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Repeatability is the degree of agreement between a series of measurements of the same measurand, when the individual measurements are made while leaving the measurement conditions unchanged. It is a static characteristic of an instrument defined as the ability of an instrument to reproduce a group of measurements of the same measured quantity, made by the same observer, using the same instrument, under the same conditions. In particular, measurements must meet the following conditions:
- the same method of measurement must be maintained;
- they must be carried out by the same operator;
- they must be carried out with the same measuring instrument;
- they must be made at the same location;
- they must be made under the same conditions of use of the instrument and the measurand;
- they must be carried out over a short period of time.
Repeatability should not be confused with reproducibility, which evaluates the agreement of measurement results by varying one or more measurement conditions.
Errors that show up when making repeatability evaluations are called repeatability errors, and they are an element in the evaluation of measurement uncertainty.
Repeatability error is actually the lower limit of the maximum accuracy that can be obtained from measurements. This is because, while systematic errors might be improvable (by control of boundary conditions, instrumental or methodological improvement), random errors by definition are not.
The sources of random errors are endless, to name a few examples:
- inherent instability of the measurand (background noise, Brownian motion);
- reading errors by the operator
- disturbances on electrical circuits;
- local gravitational acceleration value;
- elastic deformation of support structures or equipment;
- instability of environmental conditions (atmospheric convection, infrared radiation);
- own repeatability of measuring instruments (instrumental repeatability errors).
The presence of discrepancies under the same measurement conditions indicates the existence of random sources of error. These are a natural effect of the practical impossibility of perfectly controlling all the infinite sources of influence. What is crucial in practice is that the discrepancies are not so large as to make the measurement non-significant. The assessment of repeatability is therefore fundamental in defining the accuracy of the measurement.
Specific claims of repeatability are based on multiple calibration tests (replication) performed within a given lab on the particular unit. The instrument repeatability reflects only the variations found under controlled calibration conditions.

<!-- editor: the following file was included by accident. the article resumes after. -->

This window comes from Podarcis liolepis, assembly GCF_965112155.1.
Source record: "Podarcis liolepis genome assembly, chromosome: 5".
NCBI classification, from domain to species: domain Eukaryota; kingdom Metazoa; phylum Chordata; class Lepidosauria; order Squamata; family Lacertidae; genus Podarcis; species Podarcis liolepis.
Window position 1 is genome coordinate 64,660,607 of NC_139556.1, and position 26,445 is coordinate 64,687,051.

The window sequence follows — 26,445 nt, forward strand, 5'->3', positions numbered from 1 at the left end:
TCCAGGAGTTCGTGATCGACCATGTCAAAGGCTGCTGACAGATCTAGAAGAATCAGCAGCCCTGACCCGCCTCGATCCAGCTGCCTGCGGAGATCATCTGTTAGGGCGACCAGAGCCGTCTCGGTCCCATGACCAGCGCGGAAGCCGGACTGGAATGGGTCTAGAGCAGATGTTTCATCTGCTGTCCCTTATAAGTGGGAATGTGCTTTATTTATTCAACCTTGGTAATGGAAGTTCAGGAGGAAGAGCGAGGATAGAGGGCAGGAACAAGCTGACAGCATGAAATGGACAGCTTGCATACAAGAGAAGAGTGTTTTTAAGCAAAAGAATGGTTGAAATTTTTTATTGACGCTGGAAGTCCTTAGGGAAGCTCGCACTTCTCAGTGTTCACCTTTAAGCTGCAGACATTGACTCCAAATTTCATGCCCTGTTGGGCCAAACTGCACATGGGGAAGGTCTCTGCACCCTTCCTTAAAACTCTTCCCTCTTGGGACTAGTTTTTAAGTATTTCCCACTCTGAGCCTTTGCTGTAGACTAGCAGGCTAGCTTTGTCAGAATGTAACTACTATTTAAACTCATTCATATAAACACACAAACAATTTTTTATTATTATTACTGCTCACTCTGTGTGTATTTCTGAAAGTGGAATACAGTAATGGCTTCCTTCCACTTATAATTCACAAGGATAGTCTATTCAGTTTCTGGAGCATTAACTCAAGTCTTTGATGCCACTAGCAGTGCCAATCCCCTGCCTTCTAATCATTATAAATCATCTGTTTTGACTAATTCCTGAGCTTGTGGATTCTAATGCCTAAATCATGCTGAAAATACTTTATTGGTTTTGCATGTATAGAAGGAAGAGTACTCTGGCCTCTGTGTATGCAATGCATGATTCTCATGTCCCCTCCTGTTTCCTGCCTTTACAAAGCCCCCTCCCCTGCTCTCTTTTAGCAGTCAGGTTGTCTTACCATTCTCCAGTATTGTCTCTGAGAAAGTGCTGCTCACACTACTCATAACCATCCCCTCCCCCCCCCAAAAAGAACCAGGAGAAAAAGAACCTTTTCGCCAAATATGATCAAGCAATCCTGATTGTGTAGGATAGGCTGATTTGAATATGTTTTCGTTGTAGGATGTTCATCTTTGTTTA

Repeatability of a measuring instrument
The repeatability of an instrument is the degree of agreement that is found on the measurements of a particular instrument, when measuring the same measurand, under the same conditions of measurement. Instruments, by their nature constructively complex, assume an infinite number of small errors of different nature, which combined result in random measurement errors.
The evaluation of the instrumental repeatability is part of the calibration of the instrument, and must be performed in laboratories that ensure the best control of the measuring conditions. In these laboratories, the measurement uncertainty has been evaluated, and this allows a correct assessment of the extent to which the instrument under test is repeatable.
It should be pointed out that in order to perform the repeatability of an instrument it is only necessary that the measurements are carried out: a) using a reference sample whose peculiar characteristic is the stability of the quantity supplied even in relatively short times but sufficient to perform the measurements, b) in an environment whose climatic conditions (especially temperature) are kept stable throughout the duration of the tests. Therefore, it is not necessary for the tests to be carried out by a specialized or certified laboratory since the outcome of the measurements does not depend on the uncertainty of the laboratory but only on compliance with the two points mentioned above. Generally, 25-50 repetitions of the measurement are performed and the standard deviation, or standard deviation, is calculated, which multiplied by a coefficient K, called coverage factor, establishes the probability that the true value of the measurand is included in the confidence interval of about 68.3% for K = 1, 95.45% for K = 2 and 99.73% for K = 3. Only in particular cases, like in automotive, it comes used the value K equal to 4 for a confidence interval of ≈ 99,994 %.
Repeatability of an actuator
The repeatability of an actuator, where an actuator is defined as a mechanical organ that is positioned in space, is the ability of actuation and control systems to move to the same point in space as a result of other movements. For example, a robotic arm might repeat a path needed to accomplish a task and need to be located with some precision at specific points along the path.
Repeatability is affected by the speed at which the actuator moves, the time required to correct the final position, mechanical wear, and environmental conditions (temperature, humidity).
Sometimes the actuator is also required to correct for the effects of gravity on the actuator and possibly load inertia. For example, a piston pushing packages for packaging might be less repeatable if, from time to time, the packages are of different weights and contribute to the inertia of the piston’s motion.